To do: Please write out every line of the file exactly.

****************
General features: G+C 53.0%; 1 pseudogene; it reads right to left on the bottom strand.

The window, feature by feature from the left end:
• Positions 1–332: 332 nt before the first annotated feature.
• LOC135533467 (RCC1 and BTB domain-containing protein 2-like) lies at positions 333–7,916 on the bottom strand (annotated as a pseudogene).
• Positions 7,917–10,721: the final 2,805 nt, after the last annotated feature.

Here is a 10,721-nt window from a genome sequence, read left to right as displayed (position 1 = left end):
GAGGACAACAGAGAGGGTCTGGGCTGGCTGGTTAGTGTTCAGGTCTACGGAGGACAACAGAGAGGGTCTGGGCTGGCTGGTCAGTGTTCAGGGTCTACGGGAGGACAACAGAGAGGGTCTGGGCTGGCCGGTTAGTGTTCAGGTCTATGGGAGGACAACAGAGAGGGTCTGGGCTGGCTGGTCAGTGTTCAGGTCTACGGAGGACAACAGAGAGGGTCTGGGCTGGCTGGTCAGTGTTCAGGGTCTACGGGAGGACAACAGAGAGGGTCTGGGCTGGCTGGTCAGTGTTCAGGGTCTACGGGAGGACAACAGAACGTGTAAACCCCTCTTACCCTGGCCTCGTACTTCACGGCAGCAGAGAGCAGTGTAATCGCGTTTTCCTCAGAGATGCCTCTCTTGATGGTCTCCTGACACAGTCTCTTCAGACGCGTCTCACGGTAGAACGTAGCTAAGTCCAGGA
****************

General features: G+C 53.0%; 1 pseudogene; it reads right to left on the bottom strand.

The window, feature by feature from the left end:
• Positions 1–332: 332 nt before the first annotated feature.
• LOC135533467 (RCC1 and BTB domain-containing protein 2-like) lies at positions 333–7,916 on the bottom strand (annotated as a pseudogene).
• Positions 7,917–10,721: the final 2,805 nt, after the last annotated feature.

Here is a 10,721-nt window from a genome sequence, read left to right as displayed (position 1 = left end):
GAGGACAACAGAGAGGGTCTGGGCTGGCTGGTTAGTGTTCAGGTCTACGGAGGACAACAGAGAGGGTCTGGGCTGGCTGGTCAGTGTTCAGGGTCTACGGGAGGACAACAGAGAGGGTCTGGGCTGGCCGGTTAGTGTTCAGGTCTATGGGAGGACAACAGAGAGGGTCTGGGCTGGCTGGTCAGTGTTCAGGTCTACGGAGGACAACAGAGAGGGTCTGGGCTGGCTGGTCAGTGTTCAGGGTCTACGGGAGGACAACAGAGAGGGTCTGGGCTGGCTGGTCAGTGTTCAGGGTCTACGGGAGGACAACAGAACGTGTAAACCCCTCTTACCCTGGCCTCGTACTTCACGGCAGCAGAGAGCAGTGTAATCGCGTTTTCCTCAGAGATGCCTCTCTTGATGGTCTCCTGACACAGTCTCTTCAGACGCGTCTCACGGTAGAACGTAGCTAAGTCCAGGA